For the Oral Presentation, each student must bring a powerpoint presentation for the audience so that we can better follow your discussion.


C) At the end of the semester you will also hand-in the final copy of your paper (50% of your grade), as well as your journal (10% of your grade).  A very detailed description of the paper and the journal is found in the Manual.    You MUST get a C or better on the paper to pass the course.  For that reason it is imperative that you complete the assignments on time.

The paper MUST include:
* 14- 20 page analysis (regardless of what manual says)
*  a coherent and well-organized paper
* an application of concepts from BOTH 338 (3 concepts) and 431 (three concepts) to your internship
* convincing evidence of this application.

Remember, to take the journal seriously.  The journal will help you write your paper.  Given that you are, essentially, completing an ethnography, each time you attend your internship site, you should analyze the organization.  Ask yourself, “At the internship, I observed that....”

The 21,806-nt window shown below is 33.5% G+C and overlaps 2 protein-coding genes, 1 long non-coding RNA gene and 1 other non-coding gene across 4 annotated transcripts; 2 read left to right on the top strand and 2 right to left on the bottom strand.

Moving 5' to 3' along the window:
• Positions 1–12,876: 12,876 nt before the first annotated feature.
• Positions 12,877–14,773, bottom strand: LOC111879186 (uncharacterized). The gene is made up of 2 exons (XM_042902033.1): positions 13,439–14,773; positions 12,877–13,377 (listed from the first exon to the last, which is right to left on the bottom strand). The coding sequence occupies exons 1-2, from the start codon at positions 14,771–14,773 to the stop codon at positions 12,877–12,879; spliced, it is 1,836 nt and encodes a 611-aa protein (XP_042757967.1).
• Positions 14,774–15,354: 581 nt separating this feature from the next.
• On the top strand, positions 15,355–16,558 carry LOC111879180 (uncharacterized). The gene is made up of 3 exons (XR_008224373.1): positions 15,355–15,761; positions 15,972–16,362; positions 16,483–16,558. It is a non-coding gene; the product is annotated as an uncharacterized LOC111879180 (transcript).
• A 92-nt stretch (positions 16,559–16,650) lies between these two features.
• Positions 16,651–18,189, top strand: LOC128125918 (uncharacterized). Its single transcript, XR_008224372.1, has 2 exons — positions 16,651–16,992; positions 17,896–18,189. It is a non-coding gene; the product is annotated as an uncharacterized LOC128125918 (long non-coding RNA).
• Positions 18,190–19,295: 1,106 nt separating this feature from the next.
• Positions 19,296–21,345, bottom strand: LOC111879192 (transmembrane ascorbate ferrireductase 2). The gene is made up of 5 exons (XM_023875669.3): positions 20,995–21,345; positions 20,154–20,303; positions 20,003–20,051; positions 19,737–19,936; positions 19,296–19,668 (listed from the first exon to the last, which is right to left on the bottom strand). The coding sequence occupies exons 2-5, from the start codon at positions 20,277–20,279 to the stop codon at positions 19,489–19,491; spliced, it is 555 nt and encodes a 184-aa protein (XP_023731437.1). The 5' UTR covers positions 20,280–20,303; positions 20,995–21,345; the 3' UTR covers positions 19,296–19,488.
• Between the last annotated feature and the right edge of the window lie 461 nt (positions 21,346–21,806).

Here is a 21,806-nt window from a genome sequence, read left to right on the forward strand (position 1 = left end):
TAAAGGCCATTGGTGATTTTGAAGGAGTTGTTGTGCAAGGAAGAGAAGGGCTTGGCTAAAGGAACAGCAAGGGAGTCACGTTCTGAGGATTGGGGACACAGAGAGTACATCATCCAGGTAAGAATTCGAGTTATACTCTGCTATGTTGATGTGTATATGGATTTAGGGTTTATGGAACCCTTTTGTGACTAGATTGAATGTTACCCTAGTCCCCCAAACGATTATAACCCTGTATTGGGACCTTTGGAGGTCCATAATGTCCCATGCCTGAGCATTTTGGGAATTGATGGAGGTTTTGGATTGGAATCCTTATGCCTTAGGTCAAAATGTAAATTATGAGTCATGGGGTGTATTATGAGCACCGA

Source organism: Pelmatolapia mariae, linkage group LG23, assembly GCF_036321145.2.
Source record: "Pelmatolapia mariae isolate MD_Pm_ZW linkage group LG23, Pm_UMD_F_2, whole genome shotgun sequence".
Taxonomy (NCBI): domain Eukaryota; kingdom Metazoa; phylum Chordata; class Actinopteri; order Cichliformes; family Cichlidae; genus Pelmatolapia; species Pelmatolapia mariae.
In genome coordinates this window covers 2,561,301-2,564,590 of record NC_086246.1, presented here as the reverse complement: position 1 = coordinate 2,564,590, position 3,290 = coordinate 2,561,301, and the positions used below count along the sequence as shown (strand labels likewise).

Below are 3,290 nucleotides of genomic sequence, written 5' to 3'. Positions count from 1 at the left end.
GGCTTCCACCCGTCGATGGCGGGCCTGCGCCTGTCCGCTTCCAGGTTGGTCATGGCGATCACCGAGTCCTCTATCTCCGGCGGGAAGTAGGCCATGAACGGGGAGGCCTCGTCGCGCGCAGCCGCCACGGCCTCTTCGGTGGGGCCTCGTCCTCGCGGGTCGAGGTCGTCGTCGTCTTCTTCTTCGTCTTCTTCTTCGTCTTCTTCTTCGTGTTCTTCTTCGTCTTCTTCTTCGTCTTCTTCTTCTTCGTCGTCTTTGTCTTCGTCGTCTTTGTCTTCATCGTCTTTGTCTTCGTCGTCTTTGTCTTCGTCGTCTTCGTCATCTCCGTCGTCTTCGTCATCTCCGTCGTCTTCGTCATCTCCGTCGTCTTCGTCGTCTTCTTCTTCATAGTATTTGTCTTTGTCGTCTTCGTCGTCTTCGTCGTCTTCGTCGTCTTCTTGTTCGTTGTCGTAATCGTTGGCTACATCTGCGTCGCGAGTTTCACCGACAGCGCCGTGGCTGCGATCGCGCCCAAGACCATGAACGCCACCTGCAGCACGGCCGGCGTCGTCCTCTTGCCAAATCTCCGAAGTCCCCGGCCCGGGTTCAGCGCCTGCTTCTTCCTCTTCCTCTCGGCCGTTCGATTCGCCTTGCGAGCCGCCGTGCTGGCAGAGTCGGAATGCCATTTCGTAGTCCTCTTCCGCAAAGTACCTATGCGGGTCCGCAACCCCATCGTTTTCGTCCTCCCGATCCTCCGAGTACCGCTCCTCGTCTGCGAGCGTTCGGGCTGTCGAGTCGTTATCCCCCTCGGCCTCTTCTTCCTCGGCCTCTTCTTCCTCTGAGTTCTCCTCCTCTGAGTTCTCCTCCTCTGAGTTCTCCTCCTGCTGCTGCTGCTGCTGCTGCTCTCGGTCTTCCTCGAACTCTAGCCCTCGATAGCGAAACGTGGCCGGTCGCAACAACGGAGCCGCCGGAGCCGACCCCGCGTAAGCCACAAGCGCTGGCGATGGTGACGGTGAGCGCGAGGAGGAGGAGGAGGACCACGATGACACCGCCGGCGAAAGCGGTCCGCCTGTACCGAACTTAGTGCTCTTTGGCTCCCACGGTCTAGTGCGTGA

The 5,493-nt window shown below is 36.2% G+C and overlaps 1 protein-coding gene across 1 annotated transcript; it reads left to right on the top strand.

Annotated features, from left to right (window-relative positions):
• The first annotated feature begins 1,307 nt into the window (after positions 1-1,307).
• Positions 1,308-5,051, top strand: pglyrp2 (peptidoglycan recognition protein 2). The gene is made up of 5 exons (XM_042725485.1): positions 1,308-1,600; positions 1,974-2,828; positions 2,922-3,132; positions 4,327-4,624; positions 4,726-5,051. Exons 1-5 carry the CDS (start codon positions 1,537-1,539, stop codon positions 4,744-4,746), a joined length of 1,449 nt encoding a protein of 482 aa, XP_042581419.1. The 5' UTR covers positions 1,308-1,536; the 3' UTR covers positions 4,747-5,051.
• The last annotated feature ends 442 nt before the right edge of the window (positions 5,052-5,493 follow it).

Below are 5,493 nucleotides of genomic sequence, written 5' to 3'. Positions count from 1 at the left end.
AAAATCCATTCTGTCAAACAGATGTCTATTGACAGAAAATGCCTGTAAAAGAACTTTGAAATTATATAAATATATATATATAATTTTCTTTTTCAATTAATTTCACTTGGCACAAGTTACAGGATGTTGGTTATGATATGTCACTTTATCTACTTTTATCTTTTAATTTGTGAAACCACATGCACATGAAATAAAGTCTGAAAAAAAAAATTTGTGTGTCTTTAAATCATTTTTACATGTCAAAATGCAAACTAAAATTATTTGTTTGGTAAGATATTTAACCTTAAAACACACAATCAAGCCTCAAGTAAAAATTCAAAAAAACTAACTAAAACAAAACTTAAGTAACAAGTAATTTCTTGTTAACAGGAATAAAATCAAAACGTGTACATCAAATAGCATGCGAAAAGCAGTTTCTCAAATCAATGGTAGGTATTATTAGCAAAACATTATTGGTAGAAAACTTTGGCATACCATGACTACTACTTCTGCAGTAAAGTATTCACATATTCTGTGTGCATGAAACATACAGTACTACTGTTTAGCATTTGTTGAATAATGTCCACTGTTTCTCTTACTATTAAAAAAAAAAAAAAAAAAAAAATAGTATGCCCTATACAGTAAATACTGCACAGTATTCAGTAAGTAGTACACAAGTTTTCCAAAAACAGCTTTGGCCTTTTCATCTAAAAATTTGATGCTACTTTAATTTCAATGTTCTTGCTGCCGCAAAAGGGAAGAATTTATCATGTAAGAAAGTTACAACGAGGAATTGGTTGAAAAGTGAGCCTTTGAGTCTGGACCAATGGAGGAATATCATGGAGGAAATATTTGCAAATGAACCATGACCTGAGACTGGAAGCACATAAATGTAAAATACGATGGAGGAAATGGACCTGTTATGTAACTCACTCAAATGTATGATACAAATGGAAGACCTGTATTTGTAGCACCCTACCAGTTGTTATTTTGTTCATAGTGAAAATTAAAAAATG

D) Professionalism (5% of your grade) (see grade sheet on handout page of my website)
E) Evaluation from site-supervisor (10% of your grade)



1) Week of Jan 14th: Introduction –

            The internship and the employment relations program
How to find an internship and how to view it.
Defining an internship that's good for you
Basic Requirements: weekly sessions, 120 hours on-site, journal, paper, readings


2) Week of Jan 21st:   The Journal --- What is Participant Observation?

A) Assignment 1: Bring in TYPED goals that you wish to accomplish in your internship

Journal: The role of an intern
Intern as participant observer
an action-research approach
Field observation and note taking
ethical issues in doing field research Writing a Resume


3) Week of Jan 28nd: How to write a RESUME
Assignment 2:
A) Bring in example of a journal entry.

4) Week of  Feb 4th:  How to find a job surfing the net and Interviewing for the Internship